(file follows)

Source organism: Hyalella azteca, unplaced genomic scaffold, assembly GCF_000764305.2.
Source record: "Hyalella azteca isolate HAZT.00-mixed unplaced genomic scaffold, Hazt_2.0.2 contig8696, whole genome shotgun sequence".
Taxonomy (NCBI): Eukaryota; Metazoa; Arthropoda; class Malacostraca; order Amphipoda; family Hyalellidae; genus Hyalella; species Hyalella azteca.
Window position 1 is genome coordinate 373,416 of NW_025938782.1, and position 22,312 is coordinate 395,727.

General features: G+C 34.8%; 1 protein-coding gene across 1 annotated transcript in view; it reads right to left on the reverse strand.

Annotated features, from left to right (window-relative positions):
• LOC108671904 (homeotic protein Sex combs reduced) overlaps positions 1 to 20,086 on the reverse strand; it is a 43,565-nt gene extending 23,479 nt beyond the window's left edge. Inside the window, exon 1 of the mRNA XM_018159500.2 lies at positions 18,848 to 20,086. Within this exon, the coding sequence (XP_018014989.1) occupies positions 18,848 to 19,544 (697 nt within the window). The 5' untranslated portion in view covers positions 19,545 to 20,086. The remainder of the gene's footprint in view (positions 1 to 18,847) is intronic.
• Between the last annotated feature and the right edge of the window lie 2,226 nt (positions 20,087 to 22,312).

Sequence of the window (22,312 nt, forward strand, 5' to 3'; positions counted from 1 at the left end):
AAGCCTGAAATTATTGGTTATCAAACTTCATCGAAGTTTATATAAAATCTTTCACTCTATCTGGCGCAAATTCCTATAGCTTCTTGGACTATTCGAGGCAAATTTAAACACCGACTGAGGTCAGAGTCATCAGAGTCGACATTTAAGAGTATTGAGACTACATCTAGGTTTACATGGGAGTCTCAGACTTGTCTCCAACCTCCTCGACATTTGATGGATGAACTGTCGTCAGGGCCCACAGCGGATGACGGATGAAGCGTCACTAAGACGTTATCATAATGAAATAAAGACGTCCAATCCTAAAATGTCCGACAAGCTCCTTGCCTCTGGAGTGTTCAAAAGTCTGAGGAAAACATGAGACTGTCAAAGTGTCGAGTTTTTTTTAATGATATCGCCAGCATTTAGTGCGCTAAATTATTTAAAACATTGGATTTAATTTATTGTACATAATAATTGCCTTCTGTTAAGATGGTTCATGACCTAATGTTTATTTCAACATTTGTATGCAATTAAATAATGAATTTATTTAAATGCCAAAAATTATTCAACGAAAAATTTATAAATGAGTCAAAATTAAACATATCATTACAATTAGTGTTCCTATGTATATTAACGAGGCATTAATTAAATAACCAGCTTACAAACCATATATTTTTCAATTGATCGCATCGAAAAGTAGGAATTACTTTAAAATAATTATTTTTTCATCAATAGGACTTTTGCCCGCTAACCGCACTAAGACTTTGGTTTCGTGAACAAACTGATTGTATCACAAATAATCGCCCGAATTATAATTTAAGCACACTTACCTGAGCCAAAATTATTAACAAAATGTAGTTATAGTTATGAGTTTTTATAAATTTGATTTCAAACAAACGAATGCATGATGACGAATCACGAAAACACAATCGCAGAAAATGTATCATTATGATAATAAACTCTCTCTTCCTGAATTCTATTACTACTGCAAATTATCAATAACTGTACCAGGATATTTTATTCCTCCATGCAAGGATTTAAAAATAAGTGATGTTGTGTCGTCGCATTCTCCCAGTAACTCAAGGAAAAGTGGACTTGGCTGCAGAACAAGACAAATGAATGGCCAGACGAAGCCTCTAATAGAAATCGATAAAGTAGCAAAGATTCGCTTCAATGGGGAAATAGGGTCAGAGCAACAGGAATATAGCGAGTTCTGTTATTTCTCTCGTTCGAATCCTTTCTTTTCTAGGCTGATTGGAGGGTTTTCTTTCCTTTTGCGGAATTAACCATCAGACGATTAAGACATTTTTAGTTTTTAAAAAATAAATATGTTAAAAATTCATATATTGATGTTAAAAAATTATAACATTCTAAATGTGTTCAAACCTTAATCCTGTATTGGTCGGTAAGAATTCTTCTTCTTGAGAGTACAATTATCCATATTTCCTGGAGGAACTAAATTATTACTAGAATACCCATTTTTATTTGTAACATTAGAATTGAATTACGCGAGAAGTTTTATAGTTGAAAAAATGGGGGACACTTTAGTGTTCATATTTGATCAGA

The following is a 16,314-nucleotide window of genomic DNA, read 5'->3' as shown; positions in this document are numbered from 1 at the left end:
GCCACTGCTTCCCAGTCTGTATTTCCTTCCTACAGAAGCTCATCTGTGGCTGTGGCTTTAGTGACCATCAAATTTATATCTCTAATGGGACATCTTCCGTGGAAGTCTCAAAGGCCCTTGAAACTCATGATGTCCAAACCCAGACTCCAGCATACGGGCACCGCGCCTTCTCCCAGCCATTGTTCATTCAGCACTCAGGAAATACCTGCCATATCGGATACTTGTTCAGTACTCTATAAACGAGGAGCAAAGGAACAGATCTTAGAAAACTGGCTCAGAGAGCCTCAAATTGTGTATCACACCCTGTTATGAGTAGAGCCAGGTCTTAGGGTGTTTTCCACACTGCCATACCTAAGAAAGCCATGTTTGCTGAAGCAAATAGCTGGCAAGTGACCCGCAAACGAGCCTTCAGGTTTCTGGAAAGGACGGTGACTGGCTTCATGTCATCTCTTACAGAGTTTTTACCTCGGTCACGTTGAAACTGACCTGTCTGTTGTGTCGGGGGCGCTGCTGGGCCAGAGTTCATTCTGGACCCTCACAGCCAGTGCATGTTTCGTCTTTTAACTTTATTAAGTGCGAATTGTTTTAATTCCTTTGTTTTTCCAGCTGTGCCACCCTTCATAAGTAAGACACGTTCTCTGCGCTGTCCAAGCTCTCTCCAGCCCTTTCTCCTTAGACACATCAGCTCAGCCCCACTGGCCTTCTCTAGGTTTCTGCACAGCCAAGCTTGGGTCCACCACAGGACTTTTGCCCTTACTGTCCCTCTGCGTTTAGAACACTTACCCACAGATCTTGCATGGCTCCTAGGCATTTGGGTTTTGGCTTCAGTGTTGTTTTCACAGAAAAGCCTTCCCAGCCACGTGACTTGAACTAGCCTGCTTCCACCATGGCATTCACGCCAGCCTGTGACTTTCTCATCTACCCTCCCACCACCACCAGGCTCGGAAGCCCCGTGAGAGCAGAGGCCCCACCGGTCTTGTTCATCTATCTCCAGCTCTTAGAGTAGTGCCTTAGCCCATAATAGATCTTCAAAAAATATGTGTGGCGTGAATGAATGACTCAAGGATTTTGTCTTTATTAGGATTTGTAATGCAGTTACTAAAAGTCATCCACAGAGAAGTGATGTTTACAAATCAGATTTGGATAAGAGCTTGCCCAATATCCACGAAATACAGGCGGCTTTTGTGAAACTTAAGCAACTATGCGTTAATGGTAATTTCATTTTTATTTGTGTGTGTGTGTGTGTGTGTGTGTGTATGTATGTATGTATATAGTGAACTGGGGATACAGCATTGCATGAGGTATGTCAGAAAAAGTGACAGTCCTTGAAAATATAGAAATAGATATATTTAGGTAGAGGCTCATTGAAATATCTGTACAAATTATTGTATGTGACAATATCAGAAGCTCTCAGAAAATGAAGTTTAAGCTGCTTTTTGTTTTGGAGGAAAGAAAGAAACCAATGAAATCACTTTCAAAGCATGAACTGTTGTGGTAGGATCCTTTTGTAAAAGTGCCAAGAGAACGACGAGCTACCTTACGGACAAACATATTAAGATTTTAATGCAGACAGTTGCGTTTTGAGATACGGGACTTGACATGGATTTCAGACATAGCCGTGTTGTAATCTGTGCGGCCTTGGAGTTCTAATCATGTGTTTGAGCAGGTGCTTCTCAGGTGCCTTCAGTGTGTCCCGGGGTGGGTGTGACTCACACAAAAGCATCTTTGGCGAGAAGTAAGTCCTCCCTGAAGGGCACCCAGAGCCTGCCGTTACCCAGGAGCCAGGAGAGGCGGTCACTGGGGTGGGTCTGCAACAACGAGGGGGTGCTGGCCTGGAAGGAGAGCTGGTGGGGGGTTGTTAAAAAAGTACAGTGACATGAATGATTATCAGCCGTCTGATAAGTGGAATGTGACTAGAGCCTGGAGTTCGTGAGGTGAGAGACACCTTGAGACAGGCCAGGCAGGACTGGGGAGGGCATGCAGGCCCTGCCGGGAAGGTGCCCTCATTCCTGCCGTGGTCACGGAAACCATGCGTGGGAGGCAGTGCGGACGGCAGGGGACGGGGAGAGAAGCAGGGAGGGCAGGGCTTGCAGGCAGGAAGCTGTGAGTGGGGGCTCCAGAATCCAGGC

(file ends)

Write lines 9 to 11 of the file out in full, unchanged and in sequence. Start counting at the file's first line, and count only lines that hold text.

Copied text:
Sequence of the window (22,312 nt, forward strand, 5' to 3'; positions counted from 1 at the left end):
AAGCCTGAAATTATTGGTTATCAAACTTCATCGAAGTTTATATAAAATCTTTCACTCTATCTGGCGCAAATTCCTATAGCTTCTTGGACTATTCGAGGCAAATTTAAACACCGACTGAGGTCAGAGTCATCAGAGTCGACATTTAAGAGTATTGAGACTACATCTAGGTTTACATGGGAGTCTCAGACTTGTCTCCAACCTCCTCGACATTTGATGGATGAACTGTCGTCAGGGCCCACAGCGGATGACGGATGAAGCGTCACTAAGACGTTATCATAATGAAATAAAGACGTCCAATCCTAAAATGTCCGACAAGCTCCTTGCCTCTGGAGTGTTCAAAAGTCTGAGGAAAACATGAGACTGTCAAAGTGTCGAGTTTTTTTTAATGATATCGCCAGCATTTAGTGCGCTAAATTATTTAAAACATTGGATTTAATTTATTGTACATAATAATTGCCTTCTGTTAAGATGGTTCATGACCTAATGTTTATTTCAACATTTGTATGCAATTAAATAATGAATTTATTTAAATGCCAAAAATTATTCAACGAAAAATTTATAAATGAGTCAAAATTAAACATATCATTACAATTAGTGTTCCTATGTATATTAACGAGGCATTAATTAAATAACCAGCTTACAAACCATATATTTTTCAATTGATCGCATCGAAAAGTAGGAATTACTTTAAAATAATTATTTTTTCATCAATAGGACTTTTGCCCGCTAACCGCACTAAGACTTTGGTTTCGTGAACAAACTGATTGTATCACAAATAATCGCCCGAATTATAATTTAAGCACACTTACCTGAGCCAAAATTATTAACAAAATGTAGTTATAGTTATGAGTTTTTATAAATTTGATTTCAAACAAACGAATGCATGATGACGAATCACGAAAACACAATCGCAGAAAATGTATCATTATGATAATAAACTCTCTCTTCCTGAATTCTATTACTACTGCAAATTATCAATAACTGTACCAGGATATTTTATTCCTCCATGCAAGGATTTAAAAATAAGTGATGTTGTGTCGTCGCATTCTCCCAGTAACTCAAGGAAAAGTGGACTTGGCTGCAGAACAAGACAAATGAATGGCCAGACGAAGCCTCTAATAGAAATCGATAAAGTAGCAAAGATTCGCTTCAATGGGGAAATAGGGTCAGAGCAACAGGAATATAGCGAGTTCTGTTATTTCTCTCGTTCGAATCCTTTCTTTTCTAGGCTGATTGGAGGGTTTTCTTTCCTTTTGCGGAATTAACCATCAGACGATTAAGACATTTTTAGTTTTTAAAAAATAAATATGTTAAAAATTCATATATTGATGTTAAAAAATTATAACATTCTAAATGTGTTCAAACCTTAATCCTGTATTGGTCGGTAAGAATTCTTCTTCTTGAGAGTACAATTATCCATATTTCCTGGAGGAACTAAATTATTACTAGAATACCCATTTTTATTTGTAACATTAGAATTGAATTACGCGAGAAGTTTTATAGTTGAAAAAATGGGGGACACTTTAGTGTTCATATTTGATCAGA

The following is a 16,314-nucleotide window of genomic DNA, read 5'->3' as shown; positions in this document are numbered from 1 at the left end: